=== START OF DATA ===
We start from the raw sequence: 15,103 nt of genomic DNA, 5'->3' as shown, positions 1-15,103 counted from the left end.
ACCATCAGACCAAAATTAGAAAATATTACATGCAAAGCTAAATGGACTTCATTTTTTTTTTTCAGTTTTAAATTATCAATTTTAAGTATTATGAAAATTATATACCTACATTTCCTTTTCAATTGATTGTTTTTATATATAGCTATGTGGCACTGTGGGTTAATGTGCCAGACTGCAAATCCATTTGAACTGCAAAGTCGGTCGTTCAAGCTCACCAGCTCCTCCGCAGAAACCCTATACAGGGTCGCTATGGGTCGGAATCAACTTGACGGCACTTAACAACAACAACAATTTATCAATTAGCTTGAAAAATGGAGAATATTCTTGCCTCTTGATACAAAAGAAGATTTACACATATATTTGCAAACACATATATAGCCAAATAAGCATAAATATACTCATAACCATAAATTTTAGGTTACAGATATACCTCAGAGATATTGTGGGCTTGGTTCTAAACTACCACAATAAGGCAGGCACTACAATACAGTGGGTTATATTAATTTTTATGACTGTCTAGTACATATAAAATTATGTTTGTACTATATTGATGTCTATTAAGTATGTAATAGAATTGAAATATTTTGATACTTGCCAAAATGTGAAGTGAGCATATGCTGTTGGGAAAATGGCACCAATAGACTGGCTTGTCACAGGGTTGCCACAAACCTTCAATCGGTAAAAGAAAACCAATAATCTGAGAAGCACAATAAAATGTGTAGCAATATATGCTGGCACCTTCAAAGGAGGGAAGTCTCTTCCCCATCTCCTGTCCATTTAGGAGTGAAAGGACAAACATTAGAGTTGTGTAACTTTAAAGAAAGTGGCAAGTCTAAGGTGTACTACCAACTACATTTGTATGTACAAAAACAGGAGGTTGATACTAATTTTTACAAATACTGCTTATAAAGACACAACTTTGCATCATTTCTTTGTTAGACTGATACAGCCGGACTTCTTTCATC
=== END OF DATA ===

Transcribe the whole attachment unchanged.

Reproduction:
We start from the raw sequence: 15,103 nt of genomic DNA, 5'->3' as shown, positions 1-15,103 counted from the left end.
ACCATCAGACCAAAATTAGAAAATATTACATGCAAAGCTAAATGGACTTCATTTTTTTTTTTCAGTTTTAAATTATCAATTTTAAGTATTATGAAAATTATATACCTACATTTCCTTTTCAATTGATTGTTTTTATATATAGCTATGTGGCACTGTGGGTTAATGTGCCAGACTGCAAATCCATTTGAACTGCAAAGTCGGTCGTTCAAGCTCACCAGCTCCTCCGCAGAAACCCTATACAGGGTCGCTATGGGTCGGAATCAACTTGACGGCACTTAACAACAACAACAATTTATCAATTAGCTTGAAAAATGGAGAATATTCTTGCCTCTTGATACAAAAGAAGATTTACACATATATTTGCAAACACATATATAGCCAAATAAGCATAAATATACTCATAACCATAAATTTTAGGTTACAGATATACCTCAGAGATATTGTGGGCTTGGTTCTAAACTACCACAATAAGGCAGGCACTACAATACAGTGGGTTATATTAATTTTTATGACTGTCTAGTACATATAAAATTATGTTTGTACTATATTGATGTCTATTAAGTATGTAATAGAATTGAAATATTTTGATACTTGCCAAAATGTGAAGTGAGCATATGCTGTTGGGAAAATGGCACCAATAGACTGGCTTGTCACAGGGTTGCCACAAACCTTCAATCGGTAAAAGAAAACCAATAATCTGAGAAGCACAATAAAATGTGTAGCAATATATGCTGGCACCTTCAAAGGAGGGAAGTCTCTTCCCCATCTCCTGTCCATTTAGGAGTGAAAGGACAAACATTAGAGTTGTGTAACTTTAAAGAAAGTGGCAAGTCTAAGGTGTACTACCAACTACATTTGTATGTACAAAAACAGGAGGTTGATACTAATTTTTACAAATACTGCTTATAAAGACACAACTTTGCATCATTTCTTTGTTAGACTGATACAGCCGGACTTCTTTCATC